Basic Setup - Installing the Java tools for the tutorials

Installing Java

If you haven’t done so yet, you’ll need to install the Java Development Kit, also known as the JDK.

You can download it from here, but make sure you select the JDK option and not the JRE (Java Runtime Environment). The JRE doesn’t include the Java Compiler and other development tools that we’ll need.

Also, make sure you download version 8 or above.

How to check I have the JDK installed?

Once you install Java, open a Terminal or Command Line window and run the following:

> java -version


java version "1.8.0_121"
Java(TM) SE Runtime Environment (build 1.8.0_121-b13)
Java HotSpot(TM) 64-Bit Server VM (build 25.121-b13, mixed mode)

Depending on the version you have installed, the exact version number you get might be different. For a JDK version 8, the version number you get should be in the format 1.8.x_yyy.

This java executable is the one we’ll use to run Java applications later on.

We also need to check if the Java Compiler is available, for this you can run the following:

> javac -version


javac 1.8.0_121

Similar to the java case, the exact version you get will depend on the JDK you installed.

javac vs java

As mentioned before, the two main binaries from the JDK that we’ll use are javac and java. Both are used for different purposes.

The javac binary is the Java Compiler and is the program that we’ll use to compile our Java code into bytecode. Bytecode is the code/format that the java runtime (or the Java Virtual Machine) can interpret to execute our applications.

Example of how things work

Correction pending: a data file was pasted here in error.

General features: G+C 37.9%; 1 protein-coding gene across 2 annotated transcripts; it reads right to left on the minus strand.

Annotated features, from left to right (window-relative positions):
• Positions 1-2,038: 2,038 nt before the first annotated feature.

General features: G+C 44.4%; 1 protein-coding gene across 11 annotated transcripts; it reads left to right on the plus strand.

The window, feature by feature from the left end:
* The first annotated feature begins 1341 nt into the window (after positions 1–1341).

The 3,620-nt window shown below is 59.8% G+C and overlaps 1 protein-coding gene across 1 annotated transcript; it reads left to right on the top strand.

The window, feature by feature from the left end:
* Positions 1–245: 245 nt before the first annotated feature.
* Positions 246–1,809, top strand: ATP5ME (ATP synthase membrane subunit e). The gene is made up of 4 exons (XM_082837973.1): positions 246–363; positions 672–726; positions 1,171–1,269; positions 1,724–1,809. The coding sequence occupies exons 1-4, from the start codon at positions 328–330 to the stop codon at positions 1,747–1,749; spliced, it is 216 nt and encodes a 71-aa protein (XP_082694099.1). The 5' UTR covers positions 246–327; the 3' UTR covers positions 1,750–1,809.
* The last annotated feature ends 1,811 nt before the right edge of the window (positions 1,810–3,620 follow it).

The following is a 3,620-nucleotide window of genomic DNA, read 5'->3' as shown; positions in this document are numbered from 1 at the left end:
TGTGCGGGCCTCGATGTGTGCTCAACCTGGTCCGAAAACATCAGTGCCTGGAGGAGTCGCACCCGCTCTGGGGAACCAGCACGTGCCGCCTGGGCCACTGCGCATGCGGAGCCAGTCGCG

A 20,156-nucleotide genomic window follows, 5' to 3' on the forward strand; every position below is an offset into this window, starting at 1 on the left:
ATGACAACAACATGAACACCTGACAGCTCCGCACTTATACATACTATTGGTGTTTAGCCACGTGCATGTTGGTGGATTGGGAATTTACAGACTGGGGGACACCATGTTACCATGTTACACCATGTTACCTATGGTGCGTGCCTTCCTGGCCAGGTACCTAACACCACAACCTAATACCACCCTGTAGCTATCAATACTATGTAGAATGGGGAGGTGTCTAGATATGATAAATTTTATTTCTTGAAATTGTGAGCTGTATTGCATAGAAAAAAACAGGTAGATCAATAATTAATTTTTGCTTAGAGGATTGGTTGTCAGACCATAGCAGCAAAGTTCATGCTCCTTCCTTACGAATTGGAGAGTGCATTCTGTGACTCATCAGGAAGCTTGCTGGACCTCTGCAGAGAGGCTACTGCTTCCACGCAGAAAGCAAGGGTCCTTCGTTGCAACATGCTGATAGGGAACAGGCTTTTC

For this example, we’d recommend creating an empty folder (although not required).

Inside the folder, create a new Java file called with the following contents:

 * An Example java application to show the usage of javac and java
public class ExampleApplication {

     * Entry-point to our application
    public static void main(String[] args) {
        System.out.println("This is an example application.");


Don’t worry about the contents yet, we’ll cover this in the Java Beginners Course. For the time being, the important things to note here are:

  1. We are creating a new class called ExampleApplication that can be executed as a Java application (because it has a valid main method inside).

  2. The System.out.println statement is used to print out text to the console.

  3. Once we run this application, we should see a This is an example application line being printed out to the console.

Open a Terminal and go to the folder above.

Visually, the 2 step process we’ll follow below is the following:

Java and Javac

Step 1. Compiling the Java code

The first step as shown in the figure will be to use javac to compile our code.

For this, run the following command in the terminal:

> javac

If everything goes ok, you should see a new file called ExampleApplication.class. This .class file is the compiled version of our that the Java Virtual Machine can use inside a Java application.

Step 2. Running the application

Now that we have the compiled ExampleApplication.class file, we can use the java binary to run the application. Inside of the Terminal run this command:

java ExampleApplication


This is an example application.

The above is the output we expected our example code to produce.

How often will I run javac or java from a terminal?

In theory, every time you compile or run a Java application you’ll run either javac or java.

In practical terms however, Java has an ecosystem of tools that facilitate the process above and simplify this process considerably.

The example we saw above is a very simple one, however for larger applications with several Java files and required libraries, these commands get longer and more complex to manage.

Most IDEs and build systems provide functionality to basically hide this complexity from the developer and we recommend using both from the get go even if you are unfamiliar with Java.

The next sections will show a couple of options for IDEs and we’ll introduce the main build system called Gradle ( that we use in most of our tutorials.

Most IDEs nowadays integrate with Gradle which makes it easier to manage your project.